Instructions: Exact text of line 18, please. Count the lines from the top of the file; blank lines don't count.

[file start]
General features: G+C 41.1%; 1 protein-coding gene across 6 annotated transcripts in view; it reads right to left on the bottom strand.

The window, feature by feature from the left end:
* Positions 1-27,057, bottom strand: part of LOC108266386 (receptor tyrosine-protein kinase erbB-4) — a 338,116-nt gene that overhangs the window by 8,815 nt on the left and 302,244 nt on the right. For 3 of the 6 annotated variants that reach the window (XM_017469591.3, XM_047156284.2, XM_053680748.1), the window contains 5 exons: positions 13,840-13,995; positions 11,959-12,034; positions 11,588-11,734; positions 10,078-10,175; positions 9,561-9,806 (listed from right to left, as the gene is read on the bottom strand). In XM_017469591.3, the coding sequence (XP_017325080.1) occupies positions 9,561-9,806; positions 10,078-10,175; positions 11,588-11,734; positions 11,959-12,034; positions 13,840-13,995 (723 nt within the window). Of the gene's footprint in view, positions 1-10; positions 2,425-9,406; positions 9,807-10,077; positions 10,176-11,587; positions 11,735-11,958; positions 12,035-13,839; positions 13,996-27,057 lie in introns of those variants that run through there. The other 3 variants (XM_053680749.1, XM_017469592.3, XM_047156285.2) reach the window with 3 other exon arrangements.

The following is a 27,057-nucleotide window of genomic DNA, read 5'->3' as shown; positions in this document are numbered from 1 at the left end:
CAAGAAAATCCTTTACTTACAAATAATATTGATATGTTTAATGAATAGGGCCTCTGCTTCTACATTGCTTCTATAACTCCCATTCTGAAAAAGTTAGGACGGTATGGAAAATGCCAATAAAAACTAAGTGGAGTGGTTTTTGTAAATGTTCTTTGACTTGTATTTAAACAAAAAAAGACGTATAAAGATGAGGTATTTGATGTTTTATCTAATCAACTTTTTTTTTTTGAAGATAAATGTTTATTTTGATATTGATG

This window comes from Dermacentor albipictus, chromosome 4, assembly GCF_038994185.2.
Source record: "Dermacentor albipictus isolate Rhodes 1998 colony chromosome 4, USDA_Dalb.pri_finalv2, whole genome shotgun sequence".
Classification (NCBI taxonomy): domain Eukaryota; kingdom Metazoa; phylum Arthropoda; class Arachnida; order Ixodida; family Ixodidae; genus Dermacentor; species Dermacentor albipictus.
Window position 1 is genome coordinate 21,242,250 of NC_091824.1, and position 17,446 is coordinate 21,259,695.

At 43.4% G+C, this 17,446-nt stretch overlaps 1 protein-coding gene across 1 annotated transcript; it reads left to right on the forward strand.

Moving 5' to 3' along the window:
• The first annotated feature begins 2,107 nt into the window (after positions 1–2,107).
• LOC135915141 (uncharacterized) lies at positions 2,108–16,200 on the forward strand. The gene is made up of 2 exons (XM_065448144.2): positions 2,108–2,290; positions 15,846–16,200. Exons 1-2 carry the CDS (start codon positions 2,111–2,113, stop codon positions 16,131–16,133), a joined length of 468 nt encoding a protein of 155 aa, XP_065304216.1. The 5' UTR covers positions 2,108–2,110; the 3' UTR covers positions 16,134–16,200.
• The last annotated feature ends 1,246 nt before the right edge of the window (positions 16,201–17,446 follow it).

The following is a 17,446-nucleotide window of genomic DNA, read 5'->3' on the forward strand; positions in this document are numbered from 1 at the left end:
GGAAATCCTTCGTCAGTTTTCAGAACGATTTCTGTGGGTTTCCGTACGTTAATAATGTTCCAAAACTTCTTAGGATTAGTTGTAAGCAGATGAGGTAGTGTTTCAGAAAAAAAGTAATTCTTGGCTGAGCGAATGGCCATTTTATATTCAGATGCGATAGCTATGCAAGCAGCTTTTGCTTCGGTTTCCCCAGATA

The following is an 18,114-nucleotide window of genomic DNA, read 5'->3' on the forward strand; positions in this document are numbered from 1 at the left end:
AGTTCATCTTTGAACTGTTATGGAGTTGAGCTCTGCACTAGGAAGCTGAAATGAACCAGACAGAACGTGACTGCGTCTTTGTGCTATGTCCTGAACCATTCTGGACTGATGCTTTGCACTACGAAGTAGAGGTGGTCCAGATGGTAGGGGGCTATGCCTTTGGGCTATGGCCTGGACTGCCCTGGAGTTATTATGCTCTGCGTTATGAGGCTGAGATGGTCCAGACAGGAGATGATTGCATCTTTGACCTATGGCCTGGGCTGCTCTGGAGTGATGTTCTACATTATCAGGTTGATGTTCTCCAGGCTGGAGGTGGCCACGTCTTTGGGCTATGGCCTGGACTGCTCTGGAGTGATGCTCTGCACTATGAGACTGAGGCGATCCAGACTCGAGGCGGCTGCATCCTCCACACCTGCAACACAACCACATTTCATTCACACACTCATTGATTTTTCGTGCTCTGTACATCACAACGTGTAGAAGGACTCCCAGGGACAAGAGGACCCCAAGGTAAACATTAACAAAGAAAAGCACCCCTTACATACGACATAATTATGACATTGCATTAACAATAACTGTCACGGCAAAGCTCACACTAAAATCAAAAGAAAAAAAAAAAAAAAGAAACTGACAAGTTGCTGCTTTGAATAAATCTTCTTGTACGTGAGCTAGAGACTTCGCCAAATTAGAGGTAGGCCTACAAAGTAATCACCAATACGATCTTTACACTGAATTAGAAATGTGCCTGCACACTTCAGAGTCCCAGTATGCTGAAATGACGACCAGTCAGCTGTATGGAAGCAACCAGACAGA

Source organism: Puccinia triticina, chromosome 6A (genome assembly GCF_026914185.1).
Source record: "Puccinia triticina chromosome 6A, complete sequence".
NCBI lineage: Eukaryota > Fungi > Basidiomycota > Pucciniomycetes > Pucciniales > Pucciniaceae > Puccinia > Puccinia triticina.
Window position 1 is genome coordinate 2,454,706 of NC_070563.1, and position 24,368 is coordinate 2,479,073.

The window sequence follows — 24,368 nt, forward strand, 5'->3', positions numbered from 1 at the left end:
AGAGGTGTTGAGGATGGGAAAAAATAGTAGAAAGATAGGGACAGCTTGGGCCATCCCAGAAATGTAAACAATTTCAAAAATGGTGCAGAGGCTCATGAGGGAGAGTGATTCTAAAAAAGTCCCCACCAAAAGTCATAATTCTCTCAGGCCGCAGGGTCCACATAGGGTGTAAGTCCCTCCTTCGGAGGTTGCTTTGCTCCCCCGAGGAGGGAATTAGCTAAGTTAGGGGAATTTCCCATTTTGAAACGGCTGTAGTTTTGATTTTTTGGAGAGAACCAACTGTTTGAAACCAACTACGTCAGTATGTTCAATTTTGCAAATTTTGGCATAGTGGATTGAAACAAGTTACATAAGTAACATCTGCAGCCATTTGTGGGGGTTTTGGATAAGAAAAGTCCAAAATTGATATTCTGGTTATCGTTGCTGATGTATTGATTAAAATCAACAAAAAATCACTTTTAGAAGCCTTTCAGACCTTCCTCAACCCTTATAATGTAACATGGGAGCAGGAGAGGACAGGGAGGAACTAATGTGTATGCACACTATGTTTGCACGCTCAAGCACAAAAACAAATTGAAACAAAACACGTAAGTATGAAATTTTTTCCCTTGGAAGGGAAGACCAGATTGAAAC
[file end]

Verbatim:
AGTTCATCTTTGAACTGTTATGGAGTTGAGCTCTGCACTAGGAAGCTGAAATGAACCAGACAGAACGTGACTGCGTCTTTGTGCTATGTCCTGAACCATTCTGGACTGATGCTTTGCACTACGAAGTAGAGGTGGTCCAGATGGTAGGGGGCTATGCCTTTGGGCTATGGCCTGGACTGCCCTGGAGTTATTATGCTCTGCGTTATGAGGCTGAGATGGTCCAGACAGGAGATGATTGCATCTTTGACCTATGGCCTGGGCTGCTCTGGAGTGATGTTCTACATTATCAGGTTGATGTTCTCCAGGCTGGAGGTGGCCACGTCTTTGGGCTATGGCCTGGACTGCTCTGGAGTGATGCTCTGCACTATGAGACTGAGGCGATCCAGACTCGAGGCGGCTGCATCCTCCACACCTGCAACACAACCACATTTCATTCACACACTCATTGATTTTTCGTGCTCTGTACATCACAACGTGTAGAAGGACTCCCAGGGACAAGAGGACCCCAAGGTAAACATTAACAAAGAAAAGCACCCCTTACATACGACATAATTATGACATTGCATTAACAATAACTGTCACGGCAAAGCTCACACTAAAATCAAAAGAAAAAAAAAAAAAAAGAAACTGACAAGTTGCTGCTTTGAATAAATCTTCTTGTACGTGAGCTAGAGACTTCGCCAAATTAGAGGTAGGCCTACAAAGTAATCACCAATACGATCTTTACACTGAATTAGAAATGTGCCTGCACACTTCAGAGTCCCAGTATGCTGAAATGACGACCAGTCAGCTGTATGGAAGCAACCAGACAGA